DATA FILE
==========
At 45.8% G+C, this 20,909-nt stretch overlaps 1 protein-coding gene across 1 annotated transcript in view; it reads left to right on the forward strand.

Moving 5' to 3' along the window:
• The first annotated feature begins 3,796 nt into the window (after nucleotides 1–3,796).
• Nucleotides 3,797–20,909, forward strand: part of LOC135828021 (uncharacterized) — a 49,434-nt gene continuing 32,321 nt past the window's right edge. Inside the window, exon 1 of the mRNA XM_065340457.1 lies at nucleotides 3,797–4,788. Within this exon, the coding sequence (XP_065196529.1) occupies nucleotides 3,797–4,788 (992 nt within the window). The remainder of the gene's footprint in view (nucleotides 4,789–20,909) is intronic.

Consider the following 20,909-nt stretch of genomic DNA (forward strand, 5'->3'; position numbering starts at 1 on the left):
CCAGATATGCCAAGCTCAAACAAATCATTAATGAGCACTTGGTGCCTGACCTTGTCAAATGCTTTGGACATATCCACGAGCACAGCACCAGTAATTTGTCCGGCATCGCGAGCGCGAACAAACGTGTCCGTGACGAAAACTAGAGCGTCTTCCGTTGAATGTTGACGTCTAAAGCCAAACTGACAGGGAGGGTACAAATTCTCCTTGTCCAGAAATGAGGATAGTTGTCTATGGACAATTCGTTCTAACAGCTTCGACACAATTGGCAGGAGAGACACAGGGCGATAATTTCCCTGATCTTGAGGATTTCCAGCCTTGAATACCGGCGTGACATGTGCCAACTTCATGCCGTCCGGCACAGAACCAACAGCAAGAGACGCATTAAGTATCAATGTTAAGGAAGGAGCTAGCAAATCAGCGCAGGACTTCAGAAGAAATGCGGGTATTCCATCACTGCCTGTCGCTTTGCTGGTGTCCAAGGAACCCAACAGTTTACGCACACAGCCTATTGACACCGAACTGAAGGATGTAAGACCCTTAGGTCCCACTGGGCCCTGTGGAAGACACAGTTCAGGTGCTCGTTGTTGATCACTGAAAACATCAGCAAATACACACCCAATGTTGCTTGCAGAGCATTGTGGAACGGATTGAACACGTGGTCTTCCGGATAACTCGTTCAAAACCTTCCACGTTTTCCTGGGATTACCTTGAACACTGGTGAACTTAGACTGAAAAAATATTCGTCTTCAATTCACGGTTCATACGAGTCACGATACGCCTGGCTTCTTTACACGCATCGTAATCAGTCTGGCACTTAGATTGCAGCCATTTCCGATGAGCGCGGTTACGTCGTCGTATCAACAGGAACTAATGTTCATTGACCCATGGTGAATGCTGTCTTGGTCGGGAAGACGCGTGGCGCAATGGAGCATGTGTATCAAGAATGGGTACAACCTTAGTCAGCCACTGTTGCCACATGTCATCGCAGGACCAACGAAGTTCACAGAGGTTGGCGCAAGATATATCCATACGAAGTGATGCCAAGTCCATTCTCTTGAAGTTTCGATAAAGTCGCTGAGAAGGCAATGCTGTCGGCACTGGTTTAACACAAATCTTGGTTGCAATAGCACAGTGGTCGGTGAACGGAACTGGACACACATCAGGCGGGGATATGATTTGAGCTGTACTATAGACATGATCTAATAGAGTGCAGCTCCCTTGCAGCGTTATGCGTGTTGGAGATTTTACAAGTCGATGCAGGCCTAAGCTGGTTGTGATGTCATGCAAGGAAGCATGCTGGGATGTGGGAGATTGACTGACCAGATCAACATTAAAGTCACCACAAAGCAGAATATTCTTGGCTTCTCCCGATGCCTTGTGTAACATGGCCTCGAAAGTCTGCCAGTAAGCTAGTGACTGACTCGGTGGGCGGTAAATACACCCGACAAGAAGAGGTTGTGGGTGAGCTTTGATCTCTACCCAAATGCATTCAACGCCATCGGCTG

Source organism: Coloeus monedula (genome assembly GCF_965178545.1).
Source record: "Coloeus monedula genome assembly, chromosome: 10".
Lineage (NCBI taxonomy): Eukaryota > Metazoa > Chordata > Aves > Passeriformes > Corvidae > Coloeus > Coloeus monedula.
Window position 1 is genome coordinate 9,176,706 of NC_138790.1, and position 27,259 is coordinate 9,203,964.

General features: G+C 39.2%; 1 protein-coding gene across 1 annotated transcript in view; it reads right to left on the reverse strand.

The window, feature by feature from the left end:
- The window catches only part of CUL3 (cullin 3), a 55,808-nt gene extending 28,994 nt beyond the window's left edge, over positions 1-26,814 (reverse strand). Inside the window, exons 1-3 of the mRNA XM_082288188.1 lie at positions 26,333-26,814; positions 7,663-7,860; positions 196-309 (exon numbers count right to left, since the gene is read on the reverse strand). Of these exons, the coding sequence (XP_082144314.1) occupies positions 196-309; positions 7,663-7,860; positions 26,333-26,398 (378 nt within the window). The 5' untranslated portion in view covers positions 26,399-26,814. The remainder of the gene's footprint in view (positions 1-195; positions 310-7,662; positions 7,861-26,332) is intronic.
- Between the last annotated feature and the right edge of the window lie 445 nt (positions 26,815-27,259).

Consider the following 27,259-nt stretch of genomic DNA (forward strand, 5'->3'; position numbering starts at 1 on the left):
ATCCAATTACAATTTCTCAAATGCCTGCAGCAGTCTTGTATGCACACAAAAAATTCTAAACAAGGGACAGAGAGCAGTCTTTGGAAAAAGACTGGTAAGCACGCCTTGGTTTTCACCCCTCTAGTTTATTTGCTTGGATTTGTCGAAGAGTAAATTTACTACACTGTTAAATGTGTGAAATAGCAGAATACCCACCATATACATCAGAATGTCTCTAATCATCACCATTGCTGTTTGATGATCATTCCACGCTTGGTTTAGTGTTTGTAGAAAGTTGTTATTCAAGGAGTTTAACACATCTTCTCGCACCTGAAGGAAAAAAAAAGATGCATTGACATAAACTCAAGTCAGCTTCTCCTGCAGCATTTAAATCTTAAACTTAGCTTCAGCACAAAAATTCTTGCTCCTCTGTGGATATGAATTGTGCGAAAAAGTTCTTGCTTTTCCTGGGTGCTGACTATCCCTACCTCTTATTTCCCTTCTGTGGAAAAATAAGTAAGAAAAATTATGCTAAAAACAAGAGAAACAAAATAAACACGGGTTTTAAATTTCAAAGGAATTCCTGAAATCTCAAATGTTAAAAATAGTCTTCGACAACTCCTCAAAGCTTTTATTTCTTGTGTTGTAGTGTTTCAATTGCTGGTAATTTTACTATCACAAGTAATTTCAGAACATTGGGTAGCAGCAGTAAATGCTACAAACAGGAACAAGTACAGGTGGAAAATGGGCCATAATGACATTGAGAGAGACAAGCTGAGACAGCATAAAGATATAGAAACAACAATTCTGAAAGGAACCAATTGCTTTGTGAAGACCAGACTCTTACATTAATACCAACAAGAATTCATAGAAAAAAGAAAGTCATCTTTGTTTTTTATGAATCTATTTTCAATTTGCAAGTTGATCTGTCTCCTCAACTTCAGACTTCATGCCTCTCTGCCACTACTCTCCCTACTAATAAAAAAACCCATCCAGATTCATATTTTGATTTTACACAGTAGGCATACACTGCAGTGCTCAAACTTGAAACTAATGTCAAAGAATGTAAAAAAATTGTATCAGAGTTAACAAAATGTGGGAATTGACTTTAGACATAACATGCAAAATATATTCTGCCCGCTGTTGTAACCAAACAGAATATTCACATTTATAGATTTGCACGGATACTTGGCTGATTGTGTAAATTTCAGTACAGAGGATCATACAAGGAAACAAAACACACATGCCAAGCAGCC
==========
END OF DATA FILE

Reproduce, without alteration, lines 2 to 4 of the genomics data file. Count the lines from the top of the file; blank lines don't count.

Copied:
Moving 5' to 3' along the window:
• The first annotated feature begins 3,796 nt into the window (after nucleotides 1–3,796).
• Nucleotides 3,797–20,909, forward strand: part of LOC135828021 (uncharacterized) — a 49,434-nt gene continuing 32,321 nt past the window's right edge. Inside the window, exon 1 of the mRNA XM_065340457.1 lies at nucleotides 3,797–4,788. Within this exon, the coding sequence (XP_065196529.1) occupies nucleotides 3,797–4,788 (992 nt within the window). The remainder of the gene's footprint in view (nucleotides 4,789–20,909) is intronic.